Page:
Offline wells reduce value in US deepwater Gulf

Wood Mackenzie recently studied the number of days of production per month for more than 1,200 wells in deepwater Gulf of Mexico between 2007 and 2013. Production wells are thought of as flowing more or less consistently. However, these wells can be shut-in for numerous reasons including inclement weather, equipment failure, and on-going maintenance drilling programs like workovers, side tracks, and recompletions. Based on the study, producing oil and gas wells in deepwater GoM were online on average only 79% of the time - less than 10 months in any given year.

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Short production halts have long-term effect

Nimi Henderson
Thomas Shattuck
Wood Mackenzie

Wood Mackenzie recently studied the number of days of production per month for more than 1,200 wells indeepwater Gulf of Mexico (GoM) between 2007 and 2013. Production wells are thought of as flowing more or less consistently. However, these wells can be shut-in for numerous reasons, including inclement weather, equipment failure, and on-going maintenance drilling programs like workovers, side tracks, and recompletions.

Based on the study, producing oil and gas wells in deepwater GoM were online on average only 79% of the time – less than 10 months in any given year. While it is intuitive that a loss of production leads to lower revenue in the near-term, there is also a long-term impact as oil and gas production is deferred. Reducing uptime decreases oil and gas fields' net present value (NPV) and internal rate of return (IRR). For a larger field in deepwater GoM, less than a 10% change in producing days each year leads to as much as a 15% change in NPV. For Wood Mackenzie's base case model Lower Tertiary field with a valuation of $822 million, this is the equivalent of $100 million in unrealized returns.

So while the average well in the region has been producing the equivalent of 24 days per month, there is substantial underlying variation from well to well and year to year. The standard deviation was approximately 10%, or roughly three days. However, there are occasional periods when the majority of wells are not producing simultaneously. For example, after Hurricane Ike a majority of the fields were shut-in for months due to damage to production facilities and infrastructure. During this time, the average number of days per month on production dropped below 20% in September 2008 and did not exceed 60% until January of the following year. Hurricane Katrina had a similar effect on production three years earlier.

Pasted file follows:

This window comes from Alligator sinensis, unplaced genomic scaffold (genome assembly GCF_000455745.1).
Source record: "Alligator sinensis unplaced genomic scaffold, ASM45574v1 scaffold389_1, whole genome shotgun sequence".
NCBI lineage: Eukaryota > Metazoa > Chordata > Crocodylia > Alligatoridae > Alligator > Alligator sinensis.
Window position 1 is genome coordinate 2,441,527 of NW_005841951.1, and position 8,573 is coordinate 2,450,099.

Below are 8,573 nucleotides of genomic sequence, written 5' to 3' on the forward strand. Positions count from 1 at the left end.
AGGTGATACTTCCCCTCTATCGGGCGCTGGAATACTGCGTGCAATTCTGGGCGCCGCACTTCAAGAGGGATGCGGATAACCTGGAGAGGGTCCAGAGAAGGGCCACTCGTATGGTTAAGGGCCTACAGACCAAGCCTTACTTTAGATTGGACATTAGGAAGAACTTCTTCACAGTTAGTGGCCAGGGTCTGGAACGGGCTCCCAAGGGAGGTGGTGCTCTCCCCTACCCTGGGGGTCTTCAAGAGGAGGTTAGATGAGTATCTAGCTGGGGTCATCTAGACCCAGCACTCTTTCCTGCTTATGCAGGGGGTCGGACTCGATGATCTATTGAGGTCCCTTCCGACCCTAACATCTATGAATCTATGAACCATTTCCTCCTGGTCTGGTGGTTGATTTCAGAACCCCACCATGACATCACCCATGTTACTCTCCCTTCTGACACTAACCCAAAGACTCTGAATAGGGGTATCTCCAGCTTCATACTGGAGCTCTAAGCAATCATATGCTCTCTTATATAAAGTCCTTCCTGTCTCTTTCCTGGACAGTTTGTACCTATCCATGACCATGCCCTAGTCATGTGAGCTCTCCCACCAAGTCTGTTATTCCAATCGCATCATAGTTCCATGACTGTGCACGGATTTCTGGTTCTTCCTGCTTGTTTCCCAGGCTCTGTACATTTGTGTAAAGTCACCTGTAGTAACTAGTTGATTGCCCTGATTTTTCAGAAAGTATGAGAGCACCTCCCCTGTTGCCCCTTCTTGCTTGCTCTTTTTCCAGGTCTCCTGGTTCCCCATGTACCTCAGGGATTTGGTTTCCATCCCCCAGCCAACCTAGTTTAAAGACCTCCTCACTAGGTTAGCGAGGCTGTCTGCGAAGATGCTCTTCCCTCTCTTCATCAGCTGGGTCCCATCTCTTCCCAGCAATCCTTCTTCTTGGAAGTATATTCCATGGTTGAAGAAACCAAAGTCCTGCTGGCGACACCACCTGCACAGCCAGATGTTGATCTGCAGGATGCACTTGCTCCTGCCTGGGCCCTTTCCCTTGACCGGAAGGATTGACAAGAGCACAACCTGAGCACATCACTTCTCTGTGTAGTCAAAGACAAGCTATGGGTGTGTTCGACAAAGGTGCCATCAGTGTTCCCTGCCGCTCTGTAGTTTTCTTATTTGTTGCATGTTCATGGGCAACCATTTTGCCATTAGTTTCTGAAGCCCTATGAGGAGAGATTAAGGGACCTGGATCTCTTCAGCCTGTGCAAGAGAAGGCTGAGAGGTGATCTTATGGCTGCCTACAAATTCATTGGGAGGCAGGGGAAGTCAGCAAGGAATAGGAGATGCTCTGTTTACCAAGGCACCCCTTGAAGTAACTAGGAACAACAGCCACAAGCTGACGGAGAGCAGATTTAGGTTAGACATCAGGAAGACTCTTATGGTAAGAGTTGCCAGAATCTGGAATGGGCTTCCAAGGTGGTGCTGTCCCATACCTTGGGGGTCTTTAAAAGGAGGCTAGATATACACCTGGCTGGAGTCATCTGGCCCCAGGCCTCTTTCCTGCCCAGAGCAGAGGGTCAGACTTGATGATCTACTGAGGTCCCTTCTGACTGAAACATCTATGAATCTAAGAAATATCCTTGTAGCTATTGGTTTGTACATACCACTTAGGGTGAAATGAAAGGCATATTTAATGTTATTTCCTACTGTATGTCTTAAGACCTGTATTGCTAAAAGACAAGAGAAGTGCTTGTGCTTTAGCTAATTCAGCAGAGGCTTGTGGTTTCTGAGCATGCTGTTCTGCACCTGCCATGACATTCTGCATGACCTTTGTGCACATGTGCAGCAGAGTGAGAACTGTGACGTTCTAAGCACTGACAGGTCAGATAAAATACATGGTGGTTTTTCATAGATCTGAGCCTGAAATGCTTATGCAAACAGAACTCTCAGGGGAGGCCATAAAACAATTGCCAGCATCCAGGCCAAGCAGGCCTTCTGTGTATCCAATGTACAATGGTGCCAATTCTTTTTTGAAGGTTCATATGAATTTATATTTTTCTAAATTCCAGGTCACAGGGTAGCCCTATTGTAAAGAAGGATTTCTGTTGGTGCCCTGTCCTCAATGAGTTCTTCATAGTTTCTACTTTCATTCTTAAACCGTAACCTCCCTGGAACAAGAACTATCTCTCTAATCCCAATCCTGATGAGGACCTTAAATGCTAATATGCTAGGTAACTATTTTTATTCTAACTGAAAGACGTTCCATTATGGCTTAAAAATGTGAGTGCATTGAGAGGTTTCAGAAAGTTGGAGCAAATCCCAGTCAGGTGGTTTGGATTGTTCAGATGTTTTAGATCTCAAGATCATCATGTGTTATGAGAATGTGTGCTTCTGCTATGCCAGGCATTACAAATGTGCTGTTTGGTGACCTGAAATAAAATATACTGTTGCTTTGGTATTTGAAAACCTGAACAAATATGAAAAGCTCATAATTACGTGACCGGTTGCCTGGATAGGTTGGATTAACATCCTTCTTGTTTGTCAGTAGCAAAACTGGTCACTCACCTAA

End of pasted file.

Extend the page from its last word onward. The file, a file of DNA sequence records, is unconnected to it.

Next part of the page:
Despite there being only one major hurricane between 2007 and 2013, Ike was severe enough to shut-in the majority of deepwater wells for almost four months. If Ike is excluded, the six-year average increases from 79% to 81%. This does not reflect the variation in shut-in duration from well to well. Operators with sufficient contingency plans for pipeline and facility damage as well as logistical limitations can bring their wells online faster than the average. For example, oil exported via Shell's Auger pipeline system was re-routed through a temporarily reversed section of the Poseidon pipeline following Ike. Fields without that flexibility could be shut-in for infrastructure repairs after future hurricanes.

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Average number of days on production per month, 2007-2013. Source: Wood Mackenzie.

While weather related shut-ins are inevitable, there are other times where wells or entire fields go offline. Whether due to maintenance, workovers or equipment failure, these also impact the field's economics. Subsea tiebacks have an increased risk of being shut-in because of problems or maintenance at the host facility. Although these shut-ins are also unavoidable to some degree, operators can design maintenance and workover programs to minimize downtime and to increase a producing asset's value.

Eliminating downtime

To illustrate how changes in days of production per month affect the value of different types of fields in GoM, compare two model fields under varied risking conditions. One is a multi-well, Lower Tertiary field, similar to BP's Kaskida (KC 292) or Chevron's Jack (WR 759). The other is a single-well, Middle Miocene subsea tieback, similar to those in Noble Energy's Rio Grande complex.

The Lower Tertiary model assumes a standalone facility with 12 producing wells and three water injectors with recoverable reserves of 300 MMboe. The Middle Miocene model assumes a single-well tied back to a nearby facility with total recoverable reserves of 22 MMboe. The base case assumes 10 months of production per year during the entire life of the field, whereas the low and high cases assume nine and 11 months, respectively. Assume the same recoverable reserves for the low, base, and high cases.

Asoil and gas production is deferred into the future, the NPV and IRR for each field is reduced in real terms. For a base case model Lower Tertiary field, the NPV is $822 million and IRR is 16.5%. An additional month of production each year increases the NPV by $100 million and IRR by 1%. These effects also increase with field size. In the case of the largest Lower Tertiary field modeled, Tiber at 566 MMboe, producing for 11 months a year increases the valuation by over $300 million.

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